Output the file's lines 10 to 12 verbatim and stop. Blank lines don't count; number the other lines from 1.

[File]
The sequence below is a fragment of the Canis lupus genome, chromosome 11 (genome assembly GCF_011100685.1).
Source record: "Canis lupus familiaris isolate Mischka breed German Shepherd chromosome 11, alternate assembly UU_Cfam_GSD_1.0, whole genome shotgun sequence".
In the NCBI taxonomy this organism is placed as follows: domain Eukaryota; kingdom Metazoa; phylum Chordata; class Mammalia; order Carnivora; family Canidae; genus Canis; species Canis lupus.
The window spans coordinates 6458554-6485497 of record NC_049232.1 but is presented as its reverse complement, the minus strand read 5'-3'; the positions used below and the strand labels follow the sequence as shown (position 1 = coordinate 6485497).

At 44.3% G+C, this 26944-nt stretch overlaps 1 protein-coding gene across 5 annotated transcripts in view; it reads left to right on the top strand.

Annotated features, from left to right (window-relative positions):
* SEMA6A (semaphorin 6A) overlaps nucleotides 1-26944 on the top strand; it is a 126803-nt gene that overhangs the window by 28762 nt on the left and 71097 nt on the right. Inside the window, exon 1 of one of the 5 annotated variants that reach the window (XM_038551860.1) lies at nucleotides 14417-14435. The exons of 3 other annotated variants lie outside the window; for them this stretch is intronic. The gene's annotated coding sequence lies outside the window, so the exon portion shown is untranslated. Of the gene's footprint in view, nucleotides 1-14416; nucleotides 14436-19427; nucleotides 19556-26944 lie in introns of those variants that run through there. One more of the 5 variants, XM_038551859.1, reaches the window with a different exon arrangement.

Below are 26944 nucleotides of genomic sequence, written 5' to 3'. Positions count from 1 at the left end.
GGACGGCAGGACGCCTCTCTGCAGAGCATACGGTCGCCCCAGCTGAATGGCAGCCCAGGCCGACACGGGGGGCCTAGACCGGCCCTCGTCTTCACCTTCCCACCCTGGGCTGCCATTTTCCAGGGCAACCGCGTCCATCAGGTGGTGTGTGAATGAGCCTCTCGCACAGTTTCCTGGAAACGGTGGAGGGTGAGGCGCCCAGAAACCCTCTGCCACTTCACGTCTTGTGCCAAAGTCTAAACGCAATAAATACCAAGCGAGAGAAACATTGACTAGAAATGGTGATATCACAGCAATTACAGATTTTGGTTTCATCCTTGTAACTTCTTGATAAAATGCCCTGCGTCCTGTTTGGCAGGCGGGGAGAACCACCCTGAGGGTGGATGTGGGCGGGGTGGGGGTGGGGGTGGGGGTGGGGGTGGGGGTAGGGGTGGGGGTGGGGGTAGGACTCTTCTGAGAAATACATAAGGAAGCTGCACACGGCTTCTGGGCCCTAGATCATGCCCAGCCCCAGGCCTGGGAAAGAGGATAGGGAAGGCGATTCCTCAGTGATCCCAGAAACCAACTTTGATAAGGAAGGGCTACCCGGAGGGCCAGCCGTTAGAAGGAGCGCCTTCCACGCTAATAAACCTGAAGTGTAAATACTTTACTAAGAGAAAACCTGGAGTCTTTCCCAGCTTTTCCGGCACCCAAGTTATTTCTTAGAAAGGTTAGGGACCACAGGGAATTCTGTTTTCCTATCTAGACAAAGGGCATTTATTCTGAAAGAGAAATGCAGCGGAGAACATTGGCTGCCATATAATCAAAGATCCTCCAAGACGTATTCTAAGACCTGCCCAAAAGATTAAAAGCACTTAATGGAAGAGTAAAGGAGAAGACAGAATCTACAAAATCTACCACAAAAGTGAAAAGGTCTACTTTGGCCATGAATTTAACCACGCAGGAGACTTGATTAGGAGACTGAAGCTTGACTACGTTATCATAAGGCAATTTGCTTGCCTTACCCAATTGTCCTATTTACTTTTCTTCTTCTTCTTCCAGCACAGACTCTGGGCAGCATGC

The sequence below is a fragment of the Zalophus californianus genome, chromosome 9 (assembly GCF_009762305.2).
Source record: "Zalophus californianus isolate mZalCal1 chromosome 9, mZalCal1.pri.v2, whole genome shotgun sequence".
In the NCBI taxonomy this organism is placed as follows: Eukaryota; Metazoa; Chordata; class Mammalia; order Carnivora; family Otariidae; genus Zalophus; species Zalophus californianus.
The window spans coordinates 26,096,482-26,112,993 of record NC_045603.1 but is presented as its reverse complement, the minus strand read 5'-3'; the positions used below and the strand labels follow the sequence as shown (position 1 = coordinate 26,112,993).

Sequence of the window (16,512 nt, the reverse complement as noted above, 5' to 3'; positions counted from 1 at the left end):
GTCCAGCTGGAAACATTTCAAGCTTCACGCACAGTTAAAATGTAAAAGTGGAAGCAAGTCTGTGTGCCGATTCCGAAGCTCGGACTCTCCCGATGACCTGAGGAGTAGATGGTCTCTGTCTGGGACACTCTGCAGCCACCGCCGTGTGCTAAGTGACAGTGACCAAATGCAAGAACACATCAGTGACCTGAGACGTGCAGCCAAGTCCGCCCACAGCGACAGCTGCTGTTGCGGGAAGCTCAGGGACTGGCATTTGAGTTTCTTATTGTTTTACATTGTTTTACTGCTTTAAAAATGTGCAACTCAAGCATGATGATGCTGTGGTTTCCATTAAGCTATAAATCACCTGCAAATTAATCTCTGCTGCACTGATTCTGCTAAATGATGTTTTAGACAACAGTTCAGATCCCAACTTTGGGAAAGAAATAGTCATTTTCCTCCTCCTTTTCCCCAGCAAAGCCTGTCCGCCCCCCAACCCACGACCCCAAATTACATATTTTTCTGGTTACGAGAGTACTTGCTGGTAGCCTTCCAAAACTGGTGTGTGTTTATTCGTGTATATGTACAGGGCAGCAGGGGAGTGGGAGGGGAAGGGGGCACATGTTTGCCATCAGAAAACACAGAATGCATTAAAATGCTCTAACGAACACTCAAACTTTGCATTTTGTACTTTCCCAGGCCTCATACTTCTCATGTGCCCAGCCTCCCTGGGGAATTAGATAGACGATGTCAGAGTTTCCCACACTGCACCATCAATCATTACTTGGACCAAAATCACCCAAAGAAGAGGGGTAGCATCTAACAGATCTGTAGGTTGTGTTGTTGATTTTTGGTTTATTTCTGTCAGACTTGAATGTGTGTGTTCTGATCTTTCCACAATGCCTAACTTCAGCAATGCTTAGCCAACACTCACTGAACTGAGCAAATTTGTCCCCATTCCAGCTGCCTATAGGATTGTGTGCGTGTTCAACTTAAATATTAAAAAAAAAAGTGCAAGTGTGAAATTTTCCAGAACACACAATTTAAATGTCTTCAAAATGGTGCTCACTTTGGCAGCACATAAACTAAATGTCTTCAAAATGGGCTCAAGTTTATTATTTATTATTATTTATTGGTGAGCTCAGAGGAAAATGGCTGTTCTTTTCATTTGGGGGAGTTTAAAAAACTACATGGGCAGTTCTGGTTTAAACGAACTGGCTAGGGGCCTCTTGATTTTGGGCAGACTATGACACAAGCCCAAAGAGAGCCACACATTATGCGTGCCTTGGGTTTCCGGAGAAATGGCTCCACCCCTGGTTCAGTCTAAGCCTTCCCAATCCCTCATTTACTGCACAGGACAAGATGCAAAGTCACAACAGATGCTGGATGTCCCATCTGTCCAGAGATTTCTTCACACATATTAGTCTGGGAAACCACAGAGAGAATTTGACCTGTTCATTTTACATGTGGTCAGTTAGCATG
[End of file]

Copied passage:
The sequence below is a fragment of the Zalophus californianus genome, chromosome 9 (assembly GCF_009762305.2).
Source record: "Zalophus californianus isolate mZalCal1 chromosome 9, mZalCal1.pri.v2, whole genome shotgun sequence".
In the NCBI taxonomy this organism is placed as follows: Eukaryota; Metazoa; Chordata; class Mammalia; order Carnivora; family Otariidae; genus Zalophus; species Zalophus californianus.